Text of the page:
Preventing Conflict, Transforming Justice, Securing the Peace: A Global Study on the Implementation of United Nations Security Council resolution 1325

October 14, 2015

To mark the fifteenth anniversary of the adoption of resolution 1325 (2000), the Security Council adopted resolution 2122 (2013) inviting the Secretary-General to conduct a review with regard to the implementation of resolution 1325. The review was to identify the gaps and challenges, as well as emerging trends and priorities for action. It requested the SecretaryGeneral to thereafter submit a report based on the findings of this review to the Security Council in October 2015. The Secretary-General requested Radhika Coomaraswamy to be the lead author of the study on the recommendation of the United Nations Standing Committee on Women, Peace and Security. UN Women was requested to be the secretariat of the study. A High-Level Advisory Group was constituted from all regions of the world to assist Ms. Coomaraswamy

Prévenir les Conflits Transformer la Justice Obtenir la Paix: Étude mondiale sur la mise en œuvre de la résolution 1325 du Conseil de sécurité des Nations Unies

October 14, 2015

To mark the fifteenth anniversary of the adoption of resolution 1325 (2000), the Security Council adopted resolution 2122 (2013) inviting the Secretary-General to conduct a review with regard to the implementation of resolution 1325. The review was to identify the gaps and challenges, as well as emerging trends and priorities for action. It requested the SecretaryGeneral to thereafter submit a report based on the findings of this review to the Security Council in October 2015. The Secretary-General requested Radhika Coomaraswamy to be the lead author of the study on the recommendation of the United Nations Standing Committee on Women, Peace and Security. UN Women was requested to be the secretariat of the study. A High-Level Advisory Group was constituted from all regions of the world to assist Ms. Coomaraswamy.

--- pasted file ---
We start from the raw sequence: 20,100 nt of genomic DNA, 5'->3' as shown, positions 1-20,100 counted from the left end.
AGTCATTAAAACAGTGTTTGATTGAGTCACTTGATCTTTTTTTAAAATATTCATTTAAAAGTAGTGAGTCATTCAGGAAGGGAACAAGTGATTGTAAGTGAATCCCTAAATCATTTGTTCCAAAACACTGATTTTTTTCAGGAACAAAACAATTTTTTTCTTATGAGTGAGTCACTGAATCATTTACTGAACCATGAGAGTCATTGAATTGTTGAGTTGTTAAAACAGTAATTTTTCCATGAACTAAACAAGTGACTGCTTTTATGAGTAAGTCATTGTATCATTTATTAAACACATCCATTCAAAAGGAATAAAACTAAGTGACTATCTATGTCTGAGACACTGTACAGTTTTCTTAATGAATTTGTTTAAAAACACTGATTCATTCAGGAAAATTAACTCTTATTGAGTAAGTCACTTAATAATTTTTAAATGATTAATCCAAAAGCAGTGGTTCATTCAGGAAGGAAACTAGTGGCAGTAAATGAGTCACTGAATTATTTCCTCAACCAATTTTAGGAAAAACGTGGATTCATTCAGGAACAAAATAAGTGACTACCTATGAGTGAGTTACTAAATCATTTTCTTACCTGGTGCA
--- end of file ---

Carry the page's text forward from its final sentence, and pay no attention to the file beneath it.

Preventing Conflict, Transforming Justice, Securing the Peace: A Global Study on the Implementation of United Nations Security Council resolution 1325, Arabic

October 14, 2015

To mark the fifteenth anniversary of the adoption of resolution 1325 (2000), the Security Council adopted resolution 2122 (2013) inviting the Secretary-General to conduct a review with regard to the implementation of resolution 1325. The review was to identify the gaps and challenges, as well as emerging trends and priorities for action. It requested the SecretaryGeneral to thereafter submit a report based on the findings of this review to the Security Council in October 2015. The Secretary-General requested Radhika Coomaraswamy to be the lead author of the study on the recommendation of the United Nations Standing Committee on Women, Peace and Security. UN Women was requested to be the secretariat of the study. A High-Level Advisory Group was constituted from all regions of the world to assist Ms. Coomaraswamy.

Prevenir los Conflictos Transformar la Justicia Garantizar la Paz: Estudio mundial sobre la aplicación de la resolución 1325 del Consejo de Seguridad de las Naciones Unidas

October 14, 2015

To mark the fifteenth anniversary of the adoption of resolution 1325 (2000), the Security Council adopted resolution 2122 (2013) inviting the Secretary-General to conduct a review with regard to the implementation of resolution 1325. The review was to identify the gaps and challenges, as well as emerging trends and priorities for action. It requested the SecretaryGeneral to thereafter submit a report based on the findings of this review to the Security Council in October 2015. The Secretary-General requested Radhika Coomaraswamy to be the lead author of the study on the recommendation of the United Nations Standing Committee on Women, Peace and Security. UN Women was requested to be the secretariat of the study. A High-Level Advisory Group was constituted from all regions of the world to assist Ms. Coomaraswamy.